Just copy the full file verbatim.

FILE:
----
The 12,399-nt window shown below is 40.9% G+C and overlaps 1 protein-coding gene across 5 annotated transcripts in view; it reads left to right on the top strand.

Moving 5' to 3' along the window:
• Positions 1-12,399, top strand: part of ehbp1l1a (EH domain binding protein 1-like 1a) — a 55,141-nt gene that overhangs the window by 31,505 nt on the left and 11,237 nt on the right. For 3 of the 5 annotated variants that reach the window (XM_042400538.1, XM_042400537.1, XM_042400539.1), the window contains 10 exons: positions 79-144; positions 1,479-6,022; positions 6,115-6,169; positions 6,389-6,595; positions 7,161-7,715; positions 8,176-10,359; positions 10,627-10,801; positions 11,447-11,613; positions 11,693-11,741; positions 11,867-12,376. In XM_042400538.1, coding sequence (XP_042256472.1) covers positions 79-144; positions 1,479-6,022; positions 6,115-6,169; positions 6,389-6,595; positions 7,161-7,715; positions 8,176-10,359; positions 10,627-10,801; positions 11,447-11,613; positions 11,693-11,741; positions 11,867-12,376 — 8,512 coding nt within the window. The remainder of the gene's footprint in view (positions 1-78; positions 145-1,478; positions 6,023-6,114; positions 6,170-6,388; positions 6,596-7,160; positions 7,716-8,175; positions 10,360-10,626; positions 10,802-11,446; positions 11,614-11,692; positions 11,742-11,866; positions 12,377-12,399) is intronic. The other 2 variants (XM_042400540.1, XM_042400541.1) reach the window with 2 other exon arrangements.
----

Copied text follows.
The 12,399-nt window shown below is 40.9% G+C and overlaps 1 protein-coding gene across 5 annotated transcripts in view; it reads left to right on the top strand.

Moving 5' to 3' along the window:
• Positions 1-12,399, top strand: part of ehbp1l1a (EH domain binding protein 1-like 1a) — a 55,141-nt gene that overhangs the window by 31,505 nt on the left and 11,237 nt on the right. For 3 of the 5 annotated variants that reach the window (XM_042400538.1, XM_042400537.1, XM_042400539.1), the window contains 10 exons: positions 79-144; positions 1,479-6,022; positions 6,115-6,169; positions 6,389-6,595; positions 7,161-7,715; positions 8,176-10,359; positions 10,627-10,801; positions 11,447-11,613; positions 11,693-11,741; positions 11,867-12,376. In XM_042400538.1, coding sequence (XP_042256472.1) covers positions 79-144; positions 1,479-6,022; positions 6,115-6,169; positions 6,389-6,595; positions 7,161-7,715; positions 8,176-10,359; positions 10,627-10,801; positions 11,447-11,613; positions 11,693-11,741; positions 11,867-12,376 — 8,512 coding nt within the window. The remainder of the gene's footprint in view (positions 1-78; positions 145-1,478; positions 6,023-6,114; positions 6,170-6,388; positions 6,596-7,160; positions 7,716-8,175; positions 10,360-10,626; positions 10,802-11,446; positions 11,614-11,692; positions 11,742-11,866; positions 12,377-12,399) is intronic. The other 2 variants (XM_042400540.1, XM_042400541.1) reach the window with 2 other exon arrangements.